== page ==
Collections, objects, methods and properties in Excel VBA
Part two of a two-part series of blogs

Visual Basic for Applications (VBA) is what's called an object-orientated programming language. This blog explains what this means!

  1. How VBA programming REALLY works
  2. Collections, Objects, Methods and Properties (this blog)

This series of blogs is part of our Excel VBA online tutorial.  We also run classroom-based training courses in Excel and in VBA.

Posted by Andy Brown on 09 November 2011

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Collections, Objects, Methods and Properties

Life is full of collections, objects, methods and properties - and so is Excel!

Collections

A collection is a set of objects which behave in the same way.  Here are some examples of collections:

A collection of elephants

This is a collection of objects of type elephant. All of these objects have Size and Colour properties, as well as (for the unethical big game hunter) Capture and Shoot methods.

 
Collection of teletubbies

This is a collection of Teletubbies (to put this another way, each object in the collection is of type Teletubbie).  Typical properties include IsIrritating (permanently set to True) and Color (xlGreen, xlYellow, xlRed or xlPurplish), while typical methods to apply to each object might include Hit and Punch

 
Collection of worksheets

This is a collection of all of the Worksheet objects in a workbook (or to be more exact, all of the objects in the Worksheets collection, which is contained within the workbook).. There are 3 objects in the collection.

 

Objects

An object is a single thing in a collection.  The following are all objects:

'the first elephant in the collection

Elephants (1)

'Tinky-Winky

Teletubbies ("Tinky-Winky")

'the second worksheet

Worksheets ("Sheet1")

From this we see that you can refer to any object in two ways:

  • By its name, where this is known; or
  • By its number (although you need to know the order of the objects in the collection to do this).

Generally, you should always refer to objects within a collection in VBA by their name rather than their number.  For example, Teletubbies("Dipsy") is far safer than Teletubbies(1).

Methods

Remember that methods are things you do to objects - verbs, or actions, depending on which way you want to look at it.  For any given object, you can only choose from a restricted set of things to do.  For example, here are some of the methods that work and don't work for a worksheet:

Method Whether it works or not
Select Yes (selects the worksheet)
Protect Yes (protects the worksheet)
Delete Yes (deletes the worksheet)
Discombobulate No
Reticulate No
Close No (you can close a workbook, but not a worksheet)

Remember that you can use Intellisense to work out which methods are supported by any object, although sadly the specific example of a worksheet is the exception that proves the rule - for some reason Intetllisense doesn't work properly for this particular object.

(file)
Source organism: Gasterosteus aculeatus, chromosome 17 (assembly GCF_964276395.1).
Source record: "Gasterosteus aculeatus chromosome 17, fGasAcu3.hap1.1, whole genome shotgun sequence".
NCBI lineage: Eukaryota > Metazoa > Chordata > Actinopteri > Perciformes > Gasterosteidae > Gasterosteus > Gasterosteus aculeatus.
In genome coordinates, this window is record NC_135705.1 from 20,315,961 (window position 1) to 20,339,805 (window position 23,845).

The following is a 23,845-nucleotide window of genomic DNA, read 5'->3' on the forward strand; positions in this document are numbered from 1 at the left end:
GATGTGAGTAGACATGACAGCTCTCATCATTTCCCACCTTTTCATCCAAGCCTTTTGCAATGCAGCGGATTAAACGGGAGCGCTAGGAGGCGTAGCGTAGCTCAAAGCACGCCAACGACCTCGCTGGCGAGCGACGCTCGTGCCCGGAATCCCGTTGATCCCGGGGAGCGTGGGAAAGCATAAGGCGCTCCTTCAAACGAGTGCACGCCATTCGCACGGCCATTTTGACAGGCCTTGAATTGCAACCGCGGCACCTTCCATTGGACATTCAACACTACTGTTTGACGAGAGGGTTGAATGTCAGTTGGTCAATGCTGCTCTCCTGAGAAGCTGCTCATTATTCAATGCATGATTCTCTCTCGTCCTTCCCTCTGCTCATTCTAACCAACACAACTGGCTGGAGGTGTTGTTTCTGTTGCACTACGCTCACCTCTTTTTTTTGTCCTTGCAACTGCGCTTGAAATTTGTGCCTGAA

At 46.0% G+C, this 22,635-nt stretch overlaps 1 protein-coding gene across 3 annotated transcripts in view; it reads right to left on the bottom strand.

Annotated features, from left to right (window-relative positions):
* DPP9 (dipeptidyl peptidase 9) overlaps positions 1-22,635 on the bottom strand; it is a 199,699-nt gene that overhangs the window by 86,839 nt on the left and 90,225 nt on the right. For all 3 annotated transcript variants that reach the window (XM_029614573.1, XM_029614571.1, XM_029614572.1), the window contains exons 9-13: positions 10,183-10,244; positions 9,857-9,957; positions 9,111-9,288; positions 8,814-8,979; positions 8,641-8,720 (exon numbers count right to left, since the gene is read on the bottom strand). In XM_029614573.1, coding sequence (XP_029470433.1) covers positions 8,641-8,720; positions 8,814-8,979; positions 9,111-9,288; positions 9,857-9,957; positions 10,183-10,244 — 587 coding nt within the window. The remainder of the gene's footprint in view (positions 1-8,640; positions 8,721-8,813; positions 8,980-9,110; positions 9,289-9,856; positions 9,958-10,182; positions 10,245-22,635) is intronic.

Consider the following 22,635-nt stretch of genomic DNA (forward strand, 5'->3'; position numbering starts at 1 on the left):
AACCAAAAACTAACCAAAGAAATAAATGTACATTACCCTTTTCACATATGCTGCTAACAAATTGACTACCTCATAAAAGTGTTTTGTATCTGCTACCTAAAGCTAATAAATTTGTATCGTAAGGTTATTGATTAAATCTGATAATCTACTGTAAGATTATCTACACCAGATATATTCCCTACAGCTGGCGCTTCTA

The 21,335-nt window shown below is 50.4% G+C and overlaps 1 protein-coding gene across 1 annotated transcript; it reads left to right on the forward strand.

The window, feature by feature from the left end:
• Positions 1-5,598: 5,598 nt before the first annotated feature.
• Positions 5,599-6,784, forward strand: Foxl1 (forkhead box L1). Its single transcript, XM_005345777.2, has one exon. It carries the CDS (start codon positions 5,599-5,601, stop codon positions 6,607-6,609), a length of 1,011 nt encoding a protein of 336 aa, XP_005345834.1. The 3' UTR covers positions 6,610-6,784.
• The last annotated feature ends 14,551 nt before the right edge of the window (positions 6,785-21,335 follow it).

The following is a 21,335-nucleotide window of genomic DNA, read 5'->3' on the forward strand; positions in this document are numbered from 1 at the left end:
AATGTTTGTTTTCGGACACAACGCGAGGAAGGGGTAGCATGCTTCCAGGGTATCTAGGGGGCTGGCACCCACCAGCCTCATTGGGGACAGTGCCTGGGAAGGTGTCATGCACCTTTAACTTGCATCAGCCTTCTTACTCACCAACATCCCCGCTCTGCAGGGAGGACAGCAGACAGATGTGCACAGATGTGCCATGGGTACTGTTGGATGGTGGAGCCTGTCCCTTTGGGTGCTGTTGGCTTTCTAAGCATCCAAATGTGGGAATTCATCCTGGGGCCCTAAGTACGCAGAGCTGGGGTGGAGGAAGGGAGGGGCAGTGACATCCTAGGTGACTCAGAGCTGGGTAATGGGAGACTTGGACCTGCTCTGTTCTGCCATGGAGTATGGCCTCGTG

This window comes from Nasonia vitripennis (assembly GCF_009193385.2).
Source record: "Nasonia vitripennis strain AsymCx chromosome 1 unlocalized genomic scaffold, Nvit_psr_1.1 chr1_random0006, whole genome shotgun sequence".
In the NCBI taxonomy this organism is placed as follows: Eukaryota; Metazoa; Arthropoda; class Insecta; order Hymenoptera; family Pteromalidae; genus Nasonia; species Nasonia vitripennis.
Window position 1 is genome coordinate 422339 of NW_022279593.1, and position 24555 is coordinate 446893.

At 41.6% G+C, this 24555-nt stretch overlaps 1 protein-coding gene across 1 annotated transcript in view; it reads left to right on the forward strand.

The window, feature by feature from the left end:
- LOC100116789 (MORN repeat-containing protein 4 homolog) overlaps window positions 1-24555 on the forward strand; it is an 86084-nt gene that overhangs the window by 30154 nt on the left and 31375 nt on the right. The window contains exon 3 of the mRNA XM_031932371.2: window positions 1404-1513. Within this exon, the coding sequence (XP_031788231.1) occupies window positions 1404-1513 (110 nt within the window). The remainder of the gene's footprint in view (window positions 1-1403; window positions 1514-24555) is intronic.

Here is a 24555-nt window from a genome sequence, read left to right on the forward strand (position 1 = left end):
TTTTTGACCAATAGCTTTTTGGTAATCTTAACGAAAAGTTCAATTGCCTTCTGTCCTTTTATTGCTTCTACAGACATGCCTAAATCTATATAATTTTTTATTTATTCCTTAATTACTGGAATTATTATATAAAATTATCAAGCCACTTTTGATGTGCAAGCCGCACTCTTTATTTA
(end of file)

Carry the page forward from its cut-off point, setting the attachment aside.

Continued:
Properties

A property of an object is an attribute or characteristic of it.  You can only do two things to a property:

  • find out what it is (read its value); or
  • change it (write its value)

For this reason, properties are sometimes referred to as one of 3 different types:

Type What it means
Read-only You can find out the value of the property, but you can't change it
Write-only You can change the property, but you can't ask what it is
Read-write You can both ask for the value of the property and change it

Any VBA statement involving a property will usually have an = sign in it.  For example:

'change the name of the current sheet

ActiveSheet.Name = "Bob"

'find out the value in the current cell

Dim s As String

s = ActiveCell.Value

Examples of collections, objects, methods and properties

Now that you're familiar with what collections, objects, methods and properties are, let's see an example of their use.  Consider the following code:

'go to a specific open workbook by name

Workbooks("test.xlsm").Activate

'now go to the first worksheet in it

Worksheets(1).Select

'put words in the top left cell

Range("A1").Value = "Wise Owl"

Here's a breakdown showing what all the parts of this code are:

Part What it is
Workbooks This is a collection, but ...
Workbooks("test.xlsm") ... this is an object within the collection
Activate A method (something you do to a workbook)
Select Another method (something you do to a worksheet)
Range("A1") An object (of type Range)
Value A property of a range which tells you what it contains

Conclusion

Now that you understand what objects, collections, methods and properties are, we can use these terms in this training blog!  Perhaps now it's time to:

  1. Reset the Status property of the object in the collection of Appliances called Kettle to xlOn
  2. Wait for the IsBoiled property of this object to be True.
  3. Change the Level property of the first object in the Mugs collection to be 80%.
  4. Apply the Dip method several times to the first object in the Teabags collection.
  5. Apply the Pour method to the ActiveMilkBottle object, and relax.

You've earned it!

Alternatively you could blow your mind by learning how to create your own objects in VBA, using something called class modules.

  1. How VBA programming REALLY works
  2. Collections, Objects, Methods and Properties (this blog)
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